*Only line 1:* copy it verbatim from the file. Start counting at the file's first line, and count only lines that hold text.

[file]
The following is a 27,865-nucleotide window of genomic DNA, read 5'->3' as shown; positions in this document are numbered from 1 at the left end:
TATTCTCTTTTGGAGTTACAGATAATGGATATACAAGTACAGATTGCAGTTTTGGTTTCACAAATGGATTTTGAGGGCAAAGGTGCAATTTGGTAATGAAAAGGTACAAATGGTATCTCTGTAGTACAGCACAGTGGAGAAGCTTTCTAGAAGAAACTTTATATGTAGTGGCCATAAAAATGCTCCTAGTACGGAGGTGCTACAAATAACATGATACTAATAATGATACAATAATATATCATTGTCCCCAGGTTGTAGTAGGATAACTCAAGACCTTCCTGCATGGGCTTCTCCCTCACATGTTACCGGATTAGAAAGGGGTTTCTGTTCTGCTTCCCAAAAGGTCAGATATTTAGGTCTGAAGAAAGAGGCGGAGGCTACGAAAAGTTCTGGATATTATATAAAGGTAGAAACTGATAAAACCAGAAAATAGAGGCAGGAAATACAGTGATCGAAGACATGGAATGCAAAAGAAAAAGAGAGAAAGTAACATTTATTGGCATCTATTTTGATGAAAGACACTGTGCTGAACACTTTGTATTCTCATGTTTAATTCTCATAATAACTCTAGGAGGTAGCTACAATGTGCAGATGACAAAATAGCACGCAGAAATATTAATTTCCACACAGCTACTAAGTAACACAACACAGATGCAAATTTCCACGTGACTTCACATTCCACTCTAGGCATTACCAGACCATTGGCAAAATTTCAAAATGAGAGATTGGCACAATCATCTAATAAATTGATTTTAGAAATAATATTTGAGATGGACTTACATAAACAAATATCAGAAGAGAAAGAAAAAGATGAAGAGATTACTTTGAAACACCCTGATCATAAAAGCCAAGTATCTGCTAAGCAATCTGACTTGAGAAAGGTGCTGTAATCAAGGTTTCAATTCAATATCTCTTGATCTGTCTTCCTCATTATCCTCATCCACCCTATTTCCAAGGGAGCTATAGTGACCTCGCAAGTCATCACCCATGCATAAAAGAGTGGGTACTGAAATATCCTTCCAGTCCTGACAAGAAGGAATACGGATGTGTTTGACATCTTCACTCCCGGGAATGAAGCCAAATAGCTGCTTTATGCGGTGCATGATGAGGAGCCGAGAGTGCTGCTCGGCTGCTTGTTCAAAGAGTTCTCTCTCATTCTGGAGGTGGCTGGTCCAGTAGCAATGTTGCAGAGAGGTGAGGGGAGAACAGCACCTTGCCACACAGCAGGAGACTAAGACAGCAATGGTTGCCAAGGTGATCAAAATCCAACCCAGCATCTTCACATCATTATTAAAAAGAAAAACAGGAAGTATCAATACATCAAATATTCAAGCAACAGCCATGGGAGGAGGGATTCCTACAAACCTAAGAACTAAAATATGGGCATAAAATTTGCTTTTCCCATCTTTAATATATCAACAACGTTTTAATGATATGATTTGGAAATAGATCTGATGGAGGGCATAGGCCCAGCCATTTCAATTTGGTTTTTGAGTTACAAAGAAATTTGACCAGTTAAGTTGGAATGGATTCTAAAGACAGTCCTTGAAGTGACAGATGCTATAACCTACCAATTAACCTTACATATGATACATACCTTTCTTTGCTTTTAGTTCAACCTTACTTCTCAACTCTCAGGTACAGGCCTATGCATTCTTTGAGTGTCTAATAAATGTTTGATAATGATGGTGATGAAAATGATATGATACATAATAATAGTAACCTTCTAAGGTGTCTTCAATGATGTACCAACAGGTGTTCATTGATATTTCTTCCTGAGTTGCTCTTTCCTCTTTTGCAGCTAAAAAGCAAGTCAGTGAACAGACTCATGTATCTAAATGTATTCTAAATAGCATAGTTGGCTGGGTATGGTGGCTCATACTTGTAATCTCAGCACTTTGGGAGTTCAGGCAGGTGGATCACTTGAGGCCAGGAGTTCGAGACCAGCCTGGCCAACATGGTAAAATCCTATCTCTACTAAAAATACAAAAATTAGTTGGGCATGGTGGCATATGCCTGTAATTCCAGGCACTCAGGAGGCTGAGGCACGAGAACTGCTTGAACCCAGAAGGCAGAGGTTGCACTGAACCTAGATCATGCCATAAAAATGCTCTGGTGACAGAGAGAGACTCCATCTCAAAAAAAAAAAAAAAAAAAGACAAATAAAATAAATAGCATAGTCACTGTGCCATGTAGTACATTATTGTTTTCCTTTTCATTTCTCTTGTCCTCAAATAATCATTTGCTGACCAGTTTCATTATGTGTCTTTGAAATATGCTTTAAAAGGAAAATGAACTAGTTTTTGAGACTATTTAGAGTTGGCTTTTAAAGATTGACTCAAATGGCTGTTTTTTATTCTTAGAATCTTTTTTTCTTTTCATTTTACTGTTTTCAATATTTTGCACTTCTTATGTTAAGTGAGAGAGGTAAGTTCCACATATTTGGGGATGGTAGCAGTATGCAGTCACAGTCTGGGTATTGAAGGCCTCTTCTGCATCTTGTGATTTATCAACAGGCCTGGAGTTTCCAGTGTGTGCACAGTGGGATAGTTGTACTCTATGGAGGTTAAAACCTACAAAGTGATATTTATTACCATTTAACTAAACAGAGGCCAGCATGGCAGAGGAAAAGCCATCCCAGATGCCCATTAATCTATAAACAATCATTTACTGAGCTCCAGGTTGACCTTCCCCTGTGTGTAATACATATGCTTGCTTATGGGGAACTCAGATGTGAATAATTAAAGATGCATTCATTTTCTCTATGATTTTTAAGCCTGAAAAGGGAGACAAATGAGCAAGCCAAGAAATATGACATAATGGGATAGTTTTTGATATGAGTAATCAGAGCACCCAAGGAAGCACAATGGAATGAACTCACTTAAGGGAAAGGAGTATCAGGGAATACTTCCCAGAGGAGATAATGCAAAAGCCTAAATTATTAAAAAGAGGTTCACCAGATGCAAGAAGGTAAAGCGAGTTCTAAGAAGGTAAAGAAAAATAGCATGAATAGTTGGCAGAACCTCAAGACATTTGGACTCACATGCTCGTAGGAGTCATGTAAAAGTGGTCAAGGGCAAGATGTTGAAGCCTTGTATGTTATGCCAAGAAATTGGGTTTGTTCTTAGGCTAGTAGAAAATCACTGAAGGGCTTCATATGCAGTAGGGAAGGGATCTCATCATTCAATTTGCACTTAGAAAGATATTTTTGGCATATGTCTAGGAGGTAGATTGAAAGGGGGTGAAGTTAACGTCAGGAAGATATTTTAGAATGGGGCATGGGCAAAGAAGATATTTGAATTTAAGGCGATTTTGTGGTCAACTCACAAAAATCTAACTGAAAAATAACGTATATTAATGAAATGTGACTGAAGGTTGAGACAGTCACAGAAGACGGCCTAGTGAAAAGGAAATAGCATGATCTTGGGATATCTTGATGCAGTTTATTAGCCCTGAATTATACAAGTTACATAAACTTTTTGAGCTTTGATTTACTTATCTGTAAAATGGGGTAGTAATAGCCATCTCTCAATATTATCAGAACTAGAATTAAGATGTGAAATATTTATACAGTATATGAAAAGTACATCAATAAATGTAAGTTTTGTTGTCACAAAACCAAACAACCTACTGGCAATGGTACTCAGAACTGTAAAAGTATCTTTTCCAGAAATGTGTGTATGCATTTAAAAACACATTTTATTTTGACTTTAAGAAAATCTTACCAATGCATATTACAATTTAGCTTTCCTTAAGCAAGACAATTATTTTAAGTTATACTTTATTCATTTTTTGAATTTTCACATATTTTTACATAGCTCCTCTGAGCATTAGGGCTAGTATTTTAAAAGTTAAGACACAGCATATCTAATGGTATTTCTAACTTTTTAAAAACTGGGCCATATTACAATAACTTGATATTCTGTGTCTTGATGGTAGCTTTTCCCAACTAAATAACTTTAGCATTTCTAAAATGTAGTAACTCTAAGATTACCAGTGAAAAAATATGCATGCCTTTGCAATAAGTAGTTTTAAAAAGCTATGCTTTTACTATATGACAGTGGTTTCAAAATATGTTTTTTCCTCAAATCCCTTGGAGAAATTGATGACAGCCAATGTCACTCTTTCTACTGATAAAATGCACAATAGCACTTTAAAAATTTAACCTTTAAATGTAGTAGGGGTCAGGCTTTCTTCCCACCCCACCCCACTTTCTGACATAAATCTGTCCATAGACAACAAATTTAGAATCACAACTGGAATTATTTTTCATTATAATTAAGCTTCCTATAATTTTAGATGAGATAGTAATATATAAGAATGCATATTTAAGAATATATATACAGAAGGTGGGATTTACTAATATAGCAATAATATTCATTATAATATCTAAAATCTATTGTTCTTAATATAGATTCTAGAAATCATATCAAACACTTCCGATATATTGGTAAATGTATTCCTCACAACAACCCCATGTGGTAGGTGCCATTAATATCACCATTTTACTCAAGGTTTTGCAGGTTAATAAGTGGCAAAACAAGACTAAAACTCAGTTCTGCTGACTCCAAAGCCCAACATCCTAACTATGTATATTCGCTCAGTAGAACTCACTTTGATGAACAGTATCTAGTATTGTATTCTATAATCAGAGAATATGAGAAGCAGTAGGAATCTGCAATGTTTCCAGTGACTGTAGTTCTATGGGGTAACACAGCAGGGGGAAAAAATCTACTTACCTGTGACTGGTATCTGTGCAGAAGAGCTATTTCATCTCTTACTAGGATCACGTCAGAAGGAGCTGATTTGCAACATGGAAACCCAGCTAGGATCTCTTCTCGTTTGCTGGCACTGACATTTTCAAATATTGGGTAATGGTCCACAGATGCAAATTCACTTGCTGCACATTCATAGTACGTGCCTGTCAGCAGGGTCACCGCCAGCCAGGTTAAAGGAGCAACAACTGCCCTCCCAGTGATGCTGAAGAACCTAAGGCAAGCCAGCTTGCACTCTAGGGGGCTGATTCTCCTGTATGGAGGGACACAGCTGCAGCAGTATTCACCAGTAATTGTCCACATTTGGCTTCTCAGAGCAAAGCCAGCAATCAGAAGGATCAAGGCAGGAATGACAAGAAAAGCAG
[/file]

The following is a 27,865-nucleotide window of genomic DNA, read 5'->3' as shown; positions in this document are numbered from 1 at the left end: